Tomorrow that never came for C.H. Gunasekera (Jnr.)

An appreciation
By Maxie Kariyawasam

Like the popular song "If tomorrow never comes," exactly, one year ago that tomorrow never came for Channa, removing from our midst a cricketing great who like his father Dr. C.H. Gunasekera (Snr.) thrilled the cricketing public of a different era. Both father and son embodied the true spirit of the gentlemen's game to the letter. In fact Channa who obviously had these characteristics passed on to him by his beloved father proved that what mattered to him was the purity of the game and its gentlemanly qualities when he had no hesitation whatsoever in calling back a Thomian batsman in 1949 when he was the Royal College skipper seeing that the batsman was run out after colliding with a Royal fielder while attempting a run. This was in spite of S. Thomas' being 55 for 3 wickets and his action probably costing a Royal Victory.

Channa Gunasekera

Channa was also an outstanding athlete at College level and proved it beyond doubt when he once beat the well-known hurdler the late Lakshman Kadirgamar at a house meet and also when he cleared the 5ft. barrier in the high jump event as a mere 15 year old. However his love for cricket prevailed and he went on to make his presence felt at School, Club and International level in no uncertain terms with some epoch-making performances. Channa's outstanding achievements as a schoolboy cricketer made him an automatic choice to make up the combined Colleges team that met the touring West Indies side in 1949.

Channa while also a schoolboy represented the Sinhalese Sports Club in the Saravanamuttu Trophy Tournament and showcased his fabulous talents as a batsman which subsequently saw him catch the eyes of the National Selectors which saw him represent the country from 1951 to 1958 against the likes of England, Australia, India and the Commonwealth team which came here.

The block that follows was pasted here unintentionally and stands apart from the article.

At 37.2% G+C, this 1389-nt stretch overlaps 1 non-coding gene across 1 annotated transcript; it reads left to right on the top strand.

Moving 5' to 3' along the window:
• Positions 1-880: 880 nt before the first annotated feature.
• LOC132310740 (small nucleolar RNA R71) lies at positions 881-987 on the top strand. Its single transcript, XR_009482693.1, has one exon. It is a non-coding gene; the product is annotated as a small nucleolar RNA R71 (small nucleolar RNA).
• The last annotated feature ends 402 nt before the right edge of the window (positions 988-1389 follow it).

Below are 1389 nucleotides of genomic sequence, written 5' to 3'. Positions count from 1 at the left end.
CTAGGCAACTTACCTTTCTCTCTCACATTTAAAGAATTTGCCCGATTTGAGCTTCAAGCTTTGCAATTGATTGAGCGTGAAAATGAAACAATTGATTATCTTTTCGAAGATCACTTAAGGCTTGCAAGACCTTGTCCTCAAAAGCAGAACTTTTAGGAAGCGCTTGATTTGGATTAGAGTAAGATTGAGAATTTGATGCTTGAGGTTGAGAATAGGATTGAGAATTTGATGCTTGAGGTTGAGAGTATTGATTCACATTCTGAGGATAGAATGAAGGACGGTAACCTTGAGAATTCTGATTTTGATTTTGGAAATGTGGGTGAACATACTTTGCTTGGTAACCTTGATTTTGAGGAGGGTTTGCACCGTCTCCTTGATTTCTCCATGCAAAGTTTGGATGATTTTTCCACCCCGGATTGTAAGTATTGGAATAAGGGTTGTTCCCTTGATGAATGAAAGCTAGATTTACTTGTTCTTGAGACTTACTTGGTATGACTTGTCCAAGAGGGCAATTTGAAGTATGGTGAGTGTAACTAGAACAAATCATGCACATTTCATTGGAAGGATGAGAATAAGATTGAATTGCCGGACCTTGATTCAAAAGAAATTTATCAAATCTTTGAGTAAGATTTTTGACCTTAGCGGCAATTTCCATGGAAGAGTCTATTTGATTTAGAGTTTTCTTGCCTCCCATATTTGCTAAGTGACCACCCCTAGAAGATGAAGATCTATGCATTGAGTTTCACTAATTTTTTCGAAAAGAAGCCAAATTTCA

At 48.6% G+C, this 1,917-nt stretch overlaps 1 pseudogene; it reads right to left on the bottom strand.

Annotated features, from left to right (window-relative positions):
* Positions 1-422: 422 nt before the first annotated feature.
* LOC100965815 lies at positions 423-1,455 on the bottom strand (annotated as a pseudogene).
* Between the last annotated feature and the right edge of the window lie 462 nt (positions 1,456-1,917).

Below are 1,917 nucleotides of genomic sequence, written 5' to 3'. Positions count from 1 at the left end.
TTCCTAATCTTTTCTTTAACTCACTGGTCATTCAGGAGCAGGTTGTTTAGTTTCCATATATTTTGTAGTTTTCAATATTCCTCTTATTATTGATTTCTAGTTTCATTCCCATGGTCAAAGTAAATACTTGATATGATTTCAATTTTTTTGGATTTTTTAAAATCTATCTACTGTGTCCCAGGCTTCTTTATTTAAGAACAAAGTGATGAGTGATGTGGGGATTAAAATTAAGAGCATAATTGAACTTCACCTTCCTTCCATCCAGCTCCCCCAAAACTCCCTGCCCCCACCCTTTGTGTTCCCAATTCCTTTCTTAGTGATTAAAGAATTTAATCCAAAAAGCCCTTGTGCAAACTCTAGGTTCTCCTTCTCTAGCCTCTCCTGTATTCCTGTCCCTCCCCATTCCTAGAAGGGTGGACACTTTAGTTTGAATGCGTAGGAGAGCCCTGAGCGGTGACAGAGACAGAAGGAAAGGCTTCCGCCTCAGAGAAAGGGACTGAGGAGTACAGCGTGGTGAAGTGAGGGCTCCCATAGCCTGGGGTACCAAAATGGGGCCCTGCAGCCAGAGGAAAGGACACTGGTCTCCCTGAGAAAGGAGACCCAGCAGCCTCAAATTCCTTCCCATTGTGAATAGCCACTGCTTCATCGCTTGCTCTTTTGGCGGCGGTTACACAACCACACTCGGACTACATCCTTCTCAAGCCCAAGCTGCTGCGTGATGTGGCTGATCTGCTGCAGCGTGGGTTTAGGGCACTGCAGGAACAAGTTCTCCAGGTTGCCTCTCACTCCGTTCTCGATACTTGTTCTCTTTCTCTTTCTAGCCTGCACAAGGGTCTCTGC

Against Australia in 1953 Channa became the highest scorer of the local batsmen who confronted them in the whistle stop games when he made a solid 66 not out against them. Channa also made nine centuries for his Club S.S.C. and the icing on the cake was when he led them to clinch championship honours in the 1961/62 season. He also made enormous contributions playing for the C.C.A in the now defunct Gopalan Trophy matches against Madras with his personal best being 181 not-out.

Sometimes one wonders whether the landmarks set by both father and son are merely coincidental. However knowing Channa he would not be at peace with himself until he pushed himself to achieve some of the goals set by his illustrious father Dr. C.H. Gunasekera (Snr).

It is to his credit (Channa's) that he was able to equate most of his senior's achievements on the cricketing field. To name a few: (1) both father and son walked into the Royal 1st XI at 15 years of age. (2) They were the first father and son combination to captain Royal College (3) Both father and son scored centuries against Wesley College (4) Both were successful captains of the S.S.C. (5) Both were elected members of cricket's highest body, the M.C.C.

Incidentally Dr C.H. Gunasekera (Snr) was a former All Ceylon captain and the very first Ceylonese to play Country Cricket for Middlesex and was also an outstanding tennis player at Cambridge University just missing his Cambridge Blue because World War I intervened in 1914. One could easily conclude that Channa H. Gunasekera was indeed a chip of the old block and one wonders when Sri Lanka will once again have the privilege of producing a father and son combination of cricketers who were simply outstanding.

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